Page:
New York as a symbol of decadence and carelessness in the Roaring Twenties is captured effectively in this Jazz Age cautionary tale. Based on F. Scott Fitzgerald’s classic novel about the flawed American dream, there have been two films made about it. The most recent was Baz Luhrmann’s 2013 epic starring Leonardo DiCaprio as Jay Gatsby and Carey Mulligan as Daisy Buchanan, the object of his misguided affections. The real star of the film is the dazzling and stylized Long Island and Manhattan backdrop (although many scenes were actually shot in Sydney, Australia).
7. Do the Right Thing
Writer/director/actor Spike Lee captures a different side of New York City in this 1989 film. It depicts the escalating racial tensions in a diverse Brooklyn neighborhood. Italian, Latino and African-American issues come to a head during the hottest day of the year. The entire film was shot on Stuyvesant Avenue between Quincy Street and Lexington Avenue. Although somewhat controversial, Do the Right Thing was hailed as a “culturally significant” movie and has been included in the National Film Registry.
8. Man on Wire
It’s rather haunting to watch this 2008 documentary on French street performer Philippe Petit’s 1974 tightrope walk between the Twin Towers, considering their ultimate fate a few decades later. Through rare footage, still photography, reenactments and interviews, the film unfolds like a thriller. It shows both the audacious high-wire feat and the authority’s attempt to stop the illegal act, which some consider the artistic crime of the century. Although it’s bittersweet to see images of New York’s World Trade Center again, it’s a fascinating movie about the unexpected things that take place in this city.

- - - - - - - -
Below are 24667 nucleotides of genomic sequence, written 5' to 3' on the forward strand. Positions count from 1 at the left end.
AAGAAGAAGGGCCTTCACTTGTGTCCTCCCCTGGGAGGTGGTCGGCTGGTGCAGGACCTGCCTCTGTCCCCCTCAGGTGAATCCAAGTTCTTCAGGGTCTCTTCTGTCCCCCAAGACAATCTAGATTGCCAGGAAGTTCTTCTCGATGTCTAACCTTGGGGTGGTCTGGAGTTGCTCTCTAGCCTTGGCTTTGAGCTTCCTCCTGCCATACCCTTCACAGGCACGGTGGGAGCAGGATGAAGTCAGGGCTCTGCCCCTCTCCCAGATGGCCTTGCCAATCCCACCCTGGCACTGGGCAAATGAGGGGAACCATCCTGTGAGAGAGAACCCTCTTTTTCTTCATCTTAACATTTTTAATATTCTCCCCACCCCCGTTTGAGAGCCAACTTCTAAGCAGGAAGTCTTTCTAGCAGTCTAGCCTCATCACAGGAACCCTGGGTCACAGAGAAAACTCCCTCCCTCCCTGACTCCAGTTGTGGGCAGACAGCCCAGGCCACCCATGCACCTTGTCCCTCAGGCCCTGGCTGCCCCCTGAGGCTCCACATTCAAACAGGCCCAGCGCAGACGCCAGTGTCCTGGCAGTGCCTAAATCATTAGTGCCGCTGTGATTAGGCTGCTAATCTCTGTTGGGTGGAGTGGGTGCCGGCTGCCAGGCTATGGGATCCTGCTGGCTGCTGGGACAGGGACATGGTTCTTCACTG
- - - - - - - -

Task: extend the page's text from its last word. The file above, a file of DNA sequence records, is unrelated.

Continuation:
9. 42nd Street
This one’s more famous for being a stage play, but it was also a 1933 musical on the silver screen. It’s a love story set during the Great Depression, involving the cast of a struggling Broadway production. Through song, dance and romance, it captures the back-stage shenanigans on one of New York’s most iconic streets.
10. Annie Hall
Another Woody Allen flick makes the list of iconic movies about New York. This 1977 classic stars Allen as a neurotic comedian desperately psychoanalyzing his on-again-off-again relationship with flighty Annie Hall, played brilliantly by Diane Keaton. He examines his childhood, drug use, ex-wives, and even asks passersby on the street for clues on the what the point of love is. Ultimately, he concludes that love is fleeting, absurd yet necessary. Part of the film takes place in California, and this vapid LA/intellectual New York contrast adds another layer to the Oscar winning film.
This 1990 movie is a glimpse into the pretentious pseudo-intellectual world of New York’s young debutante scene. A middle-class Princeton student falls in with a group of Upper East Side socialites and begins to attend their various balls and after-parties. Through witty dialogue, the cast dissects issues of class, cultural politics and coming of age. Scenes shot at the Plaza Hotel, the Waldorf-Astoria and 21 Club give this film an upper crust New York feel.